Feb 12, 2017

Frank Hurley and the "Lost" Deck Edge Elevator

An LHA, showing the deck edge elevator in the port stern quarter
I worked at the Ingalls Shipbuilding Division of Litton Industries from 1972 until 1978.  Some time in 1975, I transferred from the DD-963 Destroyer program to the LHA program.  I worked within the LHA Program Office where I ran the change boards for the program.  We met all day every day in offices near the fitting out area in a building known as the "Wet Dock" building.  Sharing the building with us shipyard personnel were several manufacturer's representatives who were agents of the companies that supplied equipment and systems to the ship yard.  One such representative was Frank Hurley, who had an office adjacent to mine.  Frank was a long-time resident of the Gulf Coast, having resided in Biloxi for over 30 years.  He was one of those outgoing individuals who never met a stranger.  He had friends up and down the coast.  At one time Frank had been a representative for Murphy Diesels, a Wisconsin company that marketed medium-sized diesel engines.  He marketed these engines to builders of shrimp boats along the coast, and often got involved in helping buyers set up financing for boats and equipment.  As a result, I think he knew just about every banker on the coast.  He also knew all the politicians anyone would ever want to know.  He was a really nice guy and we all got to look forward to his arrival each day at which time we'd hear another "Frank story."

A typical deck edge elevator
Frank Hurley represented several companies who were suppliers.  One such company was Jered LLC, a supplier of hydraulically-driven deck edge elevator equipment.  These elevators, which move aircraft from the flight deck to the hangar deck and back, are enormous, complex systems.  The elevator platform itself weighs thousands of pounds and may have a lifting capacity of 30-40,000 pounds.  Suffice it to say that the equipment components behind these devices took up a lot of warehouse space when they were delivered.  My recollection is that they were manufactured in Michigan.  When the components (pumps, switches, controllers, hydraulics, etc.) would arrive in Pascagoula, we would conduct a very though receipt inspection before placing them in secure storage.  Everything was carefully accounted for.

I was shocked one morning as I arrived at my office and was greeted by a very angry Frank Hurley.  "Your idiot shipyard workers have lost one of my elevators!"  I asked him to calm down and tell me what he was talking about.  He sat down and proceeded.  Apparently, it was nearly time to install one of the elevators and Frank had gone to one of the warehouses in which the equipment was stored.  He had been there a few weeks earlier to witness its receipt-inspection at the time it had been delivered.  He had seen where they had stored and labelled every hydraulic component, motor, pump, controller, hose, and fitting.  And yet, when he had gone the day before to check its condition, everything was gone.  Frank checked with the warehouse manager.  Their records showed that it should be where Frank had looked.  Frank talked to the "Ship's Superintendent," the individual who was the "choreographer" for all things related to that hull.  He knew nothing about the deck edge elevator except to point out to Frank that they planned to start installation and integration "in a couple of weeks."  Frank was baffled and he was extremely upset at the shipyard.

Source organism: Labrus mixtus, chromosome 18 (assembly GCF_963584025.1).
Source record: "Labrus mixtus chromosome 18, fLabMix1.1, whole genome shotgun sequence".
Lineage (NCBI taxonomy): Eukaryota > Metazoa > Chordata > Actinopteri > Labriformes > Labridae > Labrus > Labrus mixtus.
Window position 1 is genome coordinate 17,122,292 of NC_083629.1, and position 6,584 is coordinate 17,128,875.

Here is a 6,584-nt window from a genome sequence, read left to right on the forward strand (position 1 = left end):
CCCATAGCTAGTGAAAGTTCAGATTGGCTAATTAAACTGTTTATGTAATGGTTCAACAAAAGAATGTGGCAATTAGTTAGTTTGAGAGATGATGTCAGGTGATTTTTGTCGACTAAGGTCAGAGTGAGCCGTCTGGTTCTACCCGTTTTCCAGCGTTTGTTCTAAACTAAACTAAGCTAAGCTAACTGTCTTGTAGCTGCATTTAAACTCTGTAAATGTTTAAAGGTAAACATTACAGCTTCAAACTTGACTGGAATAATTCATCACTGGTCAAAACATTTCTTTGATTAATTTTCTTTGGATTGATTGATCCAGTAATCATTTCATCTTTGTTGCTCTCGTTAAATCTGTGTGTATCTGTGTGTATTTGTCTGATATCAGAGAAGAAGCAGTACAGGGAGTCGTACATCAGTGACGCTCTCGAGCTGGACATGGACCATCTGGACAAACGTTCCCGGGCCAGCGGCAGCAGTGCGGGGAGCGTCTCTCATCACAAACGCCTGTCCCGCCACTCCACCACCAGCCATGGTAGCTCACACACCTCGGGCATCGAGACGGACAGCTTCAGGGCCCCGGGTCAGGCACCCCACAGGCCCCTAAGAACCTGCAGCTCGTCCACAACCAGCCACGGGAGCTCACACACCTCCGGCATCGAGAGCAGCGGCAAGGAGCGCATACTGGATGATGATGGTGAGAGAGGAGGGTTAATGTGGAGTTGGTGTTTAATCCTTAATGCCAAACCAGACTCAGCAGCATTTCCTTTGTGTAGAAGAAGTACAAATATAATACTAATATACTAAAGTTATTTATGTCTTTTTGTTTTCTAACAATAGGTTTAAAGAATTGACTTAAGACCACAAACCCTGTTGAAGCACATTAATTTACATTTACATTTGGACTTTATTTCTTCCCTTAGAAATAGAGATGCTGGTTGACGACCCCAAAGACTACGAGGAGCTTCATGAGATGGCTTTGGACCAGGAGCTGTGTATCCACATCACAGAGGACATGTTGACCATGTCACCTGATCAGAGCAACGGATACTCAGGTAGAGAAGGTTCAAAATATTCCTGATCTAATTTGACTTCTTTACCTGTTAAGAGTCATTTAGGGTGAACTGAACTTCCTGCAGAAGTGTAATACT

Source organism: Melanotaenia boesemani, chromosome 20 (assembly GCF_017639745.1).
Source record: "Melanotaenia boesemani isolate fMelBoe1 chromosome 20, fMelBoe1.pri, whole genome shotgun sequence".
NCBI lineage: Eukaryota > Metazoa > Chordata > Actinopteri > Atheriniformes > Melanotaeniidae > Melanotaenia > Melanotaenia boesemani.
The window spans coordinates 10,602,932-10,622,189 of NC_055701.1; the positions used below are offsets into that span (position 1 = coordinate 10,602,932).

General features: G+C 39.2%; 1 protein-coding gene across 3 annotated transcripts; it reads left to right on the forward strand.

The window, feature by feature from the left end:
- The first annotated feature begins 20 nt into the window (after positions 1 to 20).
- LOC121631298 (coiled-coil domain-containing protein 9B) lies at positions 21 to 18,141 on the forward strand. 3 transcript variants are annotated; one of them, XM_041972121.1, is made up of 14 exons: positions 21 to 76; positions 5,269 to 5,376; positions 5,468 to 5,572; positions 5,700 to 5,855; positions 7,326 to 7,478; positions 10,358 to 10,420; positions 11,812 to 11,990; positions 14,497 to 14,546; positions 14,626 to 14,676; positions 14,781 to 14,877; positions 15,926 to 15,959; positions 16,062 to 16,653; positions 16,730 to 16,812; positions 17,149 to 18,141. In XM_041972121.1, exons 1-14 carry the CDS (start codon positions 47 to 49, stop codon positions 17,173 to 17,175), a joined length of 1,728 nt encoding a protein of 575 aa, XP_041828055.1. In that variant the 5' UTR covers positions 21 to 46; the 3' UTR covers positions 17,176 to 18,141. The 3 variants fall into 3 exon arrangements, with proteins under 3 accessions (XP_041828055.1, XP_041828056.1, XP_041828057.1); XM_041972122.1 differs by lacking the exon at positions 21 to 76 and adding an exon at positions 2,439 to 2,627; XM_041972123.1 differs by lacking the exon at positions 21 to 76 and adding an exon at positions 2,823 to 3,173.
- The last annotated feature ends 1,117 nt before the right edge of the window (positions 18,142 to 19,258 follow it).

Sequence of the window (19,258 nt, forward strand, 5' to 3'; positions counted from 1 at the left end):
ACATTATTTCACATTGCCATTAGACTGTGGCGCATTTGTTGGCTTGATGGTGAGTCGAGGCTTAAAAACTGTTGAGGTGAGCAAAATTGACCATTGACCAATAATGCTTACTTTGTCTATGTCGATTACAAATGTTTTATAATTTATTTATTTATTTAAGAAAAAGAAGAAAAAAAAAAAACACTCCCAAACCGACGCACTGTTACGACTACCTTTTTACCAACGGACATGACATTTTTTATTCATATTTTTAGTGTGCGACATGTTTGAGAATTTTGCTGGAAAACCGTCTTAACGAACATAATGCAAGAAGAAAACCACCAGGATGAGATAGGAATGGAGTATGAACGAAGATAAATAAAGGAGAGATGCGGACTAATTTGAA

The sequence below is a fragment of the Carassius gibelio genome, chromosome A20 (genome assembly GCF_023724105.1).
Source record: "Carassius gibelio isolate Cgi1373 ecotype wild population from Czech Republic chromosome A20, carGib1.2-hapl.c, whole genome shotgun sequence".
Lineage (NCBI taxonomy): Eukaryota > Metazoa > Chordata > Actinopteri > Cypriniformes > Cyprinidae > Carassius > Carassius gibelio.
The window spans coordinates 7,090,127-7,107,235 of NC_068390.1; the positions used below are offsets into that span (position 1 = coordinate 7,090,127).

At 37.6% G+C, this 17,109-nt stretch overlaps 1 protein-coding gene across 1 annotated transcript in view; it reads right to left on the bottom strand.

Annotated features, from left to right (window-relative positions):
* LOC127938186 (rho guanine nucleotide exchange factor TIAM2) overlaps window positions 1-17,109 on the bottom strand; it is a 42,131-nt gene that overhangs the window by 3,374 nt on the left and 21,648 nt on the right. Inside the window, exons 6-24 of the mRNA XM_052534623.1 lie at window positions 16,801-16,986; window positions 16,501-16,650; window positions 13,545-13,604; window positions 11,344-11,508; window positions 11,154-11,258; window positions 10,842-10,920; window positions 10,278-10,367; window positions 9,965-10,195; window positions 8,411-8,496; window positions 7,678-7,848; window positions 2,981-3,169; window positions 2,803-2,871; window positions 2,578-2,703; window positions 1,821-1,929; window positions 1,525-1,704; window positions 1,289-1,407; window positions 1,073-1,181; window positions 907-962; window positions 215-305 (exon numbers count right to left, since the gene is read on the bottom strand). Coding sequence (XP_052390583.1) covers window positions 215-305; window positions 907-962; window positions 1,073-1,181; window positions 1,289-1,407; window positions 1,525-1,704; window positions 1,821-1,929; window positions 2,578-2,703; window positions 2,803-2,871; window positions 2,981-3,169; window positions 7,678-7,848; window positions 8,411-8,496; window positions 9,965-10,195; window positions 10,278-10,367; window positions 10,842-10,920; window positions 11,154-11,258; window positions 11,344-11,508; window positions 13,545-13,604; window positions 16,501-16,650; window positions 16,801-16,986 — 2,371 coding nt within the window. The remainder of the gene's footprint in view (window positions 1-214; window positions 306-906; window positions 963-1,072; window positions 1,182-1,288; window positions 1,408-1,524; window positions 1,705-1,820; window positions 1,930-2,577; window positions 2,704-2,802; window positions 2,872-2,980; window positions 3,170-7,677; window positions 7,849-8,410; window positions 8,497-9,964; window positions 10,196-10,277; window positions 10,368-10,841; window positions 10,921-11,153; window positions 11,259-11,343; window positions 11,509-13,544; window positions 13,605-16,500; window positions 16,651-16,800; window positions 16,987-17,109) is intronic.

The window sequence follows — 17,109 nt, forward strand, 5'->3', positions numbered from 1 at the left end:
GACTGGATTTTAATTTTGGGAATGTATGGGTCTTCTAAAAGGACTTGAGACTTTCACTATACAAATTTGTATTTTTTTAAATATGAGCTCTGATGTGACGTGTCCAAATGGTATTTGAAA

I had established a policy within my small organization that we were problem solvers -- that we would never let a known problem go unresolved that we could help fix.  In that spirit, I summoned my change board representative from the Materiel department, a gentleman named Glenn Briggs.  Glenn was a sleuth when it came to locating lost objects.  He was the "St. Anthony - Patron of lost objects" of our organization.  Frank repeated his story and Glenn took notes.  Then we turned him loose.

After a couple of days, Glenn located the lost equipment.  It was in the shipyard's scrapyard and recycling center!  And even more mysteriously, no one had a clue how the stuff had gotten there.  There was absolutely no paper trail -- from the initial warehouse, from the transportation organization, or from the scrapyard.  It was as if the equipment had flown under its own power!

Frank Hurley was a happy (and relieved) man, but we never figured out how his deck edge elevator equipment had gotten lost and relocated.

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